After outlining President George Weah’s annual message on January 28, 2019, NAYMOTE has released an additional report on the president’s meter project, tracking his achievements over one year period, and has therefore advised the government to limit its promises so as to accomplish the little within a year.
The report, which specifies the number of promises made and the projects completed and ongoing by the President, enables Liberians and civil society actors to evaluate his performance and the CDC against promises made during and after the elections.
“Since the ascendancy of the President and his government in power, actions have been taken towards the implementation of 38 promises, including five completed, and 33 ongoing during the first year in office.” The focus areas of implementation were within education, health, infrastructure, agriculture and youth development,” NAYMOTE said.
The report also states NAYMOTE and partners tracked “87 promises, documented for Democratic Development. 65 of those promises were drafted from the ruling CDC manifesto and 22 from campaign speeches, policy statements and presidential priority projects since Weah was inaugurated on January 22, 2018.”
The projects completed, according to the report, are the payment of West African Examination Council (WAEC) fees for all students who sat the WAEC (West African Examination Council) exams in 2017; the renovation of the John F. Kennedy Memorial Hospital, the passage of the Land Rights Act; the reduction of salaries for public officials under the executive branch of government, and the pavement of the Doe Community to Clara Town road.
The President’s Meter Project also observed that “there were no tangible actions taken on promises placed around accountability and anti-corruption as well as promise on physically challenged and senior citizens.”
Promises made on education and training amounted to 10, while eight were towards health and sanitation; gender equality, three promises; and four promises toward youth reorientation and empowerment.
Other promises made included five on physically challenged and senior citizens, 12 focused on sustainable economic growth, seven highlighted agriculture and forestry; 14 dealt with infrastructure development, one highlighted transportation; five on justice and human rights, two on reconciliation, three on security and national defense; four on decentralization of institutions and systems, four on accountability and anti-corruption and five on foreign policy and diplomatic relations.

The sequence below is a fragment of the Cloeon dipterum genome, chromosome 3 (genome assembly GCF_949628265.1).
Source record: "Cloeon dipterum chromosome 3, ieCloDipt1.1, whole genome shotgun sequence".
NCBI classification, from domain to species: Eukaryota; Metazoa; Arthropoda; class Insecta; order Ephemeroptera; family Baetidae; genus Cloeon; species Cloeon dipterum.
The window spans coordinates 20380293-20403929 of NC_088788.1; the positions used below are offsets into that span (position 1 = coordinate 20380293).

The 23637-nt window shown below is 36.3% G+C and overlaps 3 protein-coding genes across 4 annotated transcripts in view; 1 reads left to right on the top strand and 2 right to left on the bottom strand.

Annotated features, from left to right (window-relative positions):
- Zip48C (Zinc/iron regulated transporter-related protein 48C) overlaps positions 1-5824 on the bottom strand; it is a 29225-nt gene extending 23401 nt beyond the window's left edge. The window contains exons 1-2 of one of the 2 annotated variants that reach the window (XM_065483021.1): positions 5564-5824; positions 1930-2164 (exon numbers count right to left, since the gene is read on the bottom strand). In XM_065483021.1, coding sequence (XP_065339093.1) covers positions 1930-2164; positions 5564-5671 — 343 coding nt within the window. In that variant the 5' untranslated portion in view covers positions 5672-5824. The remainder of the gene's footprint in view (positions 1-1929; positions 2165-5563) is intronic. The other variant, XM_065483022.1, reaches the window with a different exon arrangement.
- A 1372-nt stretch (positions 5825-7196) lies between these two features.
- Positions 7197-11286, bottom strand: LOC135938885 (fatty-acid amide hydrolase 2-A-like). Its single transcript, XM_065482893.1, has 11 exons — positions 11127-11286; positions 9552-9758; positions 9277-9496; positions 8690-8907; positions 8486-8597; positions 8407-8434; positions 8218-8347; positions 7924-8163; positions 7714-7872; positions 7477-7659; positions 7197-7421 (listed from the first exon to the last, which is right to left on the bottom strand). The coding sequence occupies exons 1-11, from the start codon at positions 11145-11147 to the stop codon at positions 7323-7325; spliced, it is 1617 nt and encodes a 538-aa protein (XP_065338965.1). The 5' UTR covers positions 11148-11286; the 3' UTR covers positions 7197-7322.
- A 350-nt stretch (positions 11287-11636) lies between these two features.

President Weah in many of his public statements highlighted infrastructure development, particularly the construction of roads, as his top priority; therefore, he has allotted 26 of these promises toward economic and infrastructure development.
NAYMOTE said it generated its performance report from various tracking tools through an established database. “In order to ensure accuracy, information on promises tracked was triangulated using primary data source (government official records), Non-partisan Think Tank reports, civil society and independent media reports, as well as interviews conducted with government officials.”
NAYMOTE executive director Eddie D. Jarwolo lauded OSIWA for their staunch support and called on other partners, including the United Nations, European Union, ECOWAS (Economic Community of West African States) and USAID (United States Agency for International Development), to support such a project, because when citizens have access to information on the status of government’s promises, they become civilly engaged and more informed about government’s actions and can hold them accountable for any failures.
To have an effective implementation of government’s promises, Mr. Jarwolo recommended that the government develop a results-based communication strategy to facilitate a two-way flow of information between the government and citizens; establish an inter-ministerial committee to coordinate government’s efforts in fulfilling promises, develop a monitoring and evaluation system for monitoring government’s promises, and link them to the pillars of the Pro-Poor Agenda and its implementation.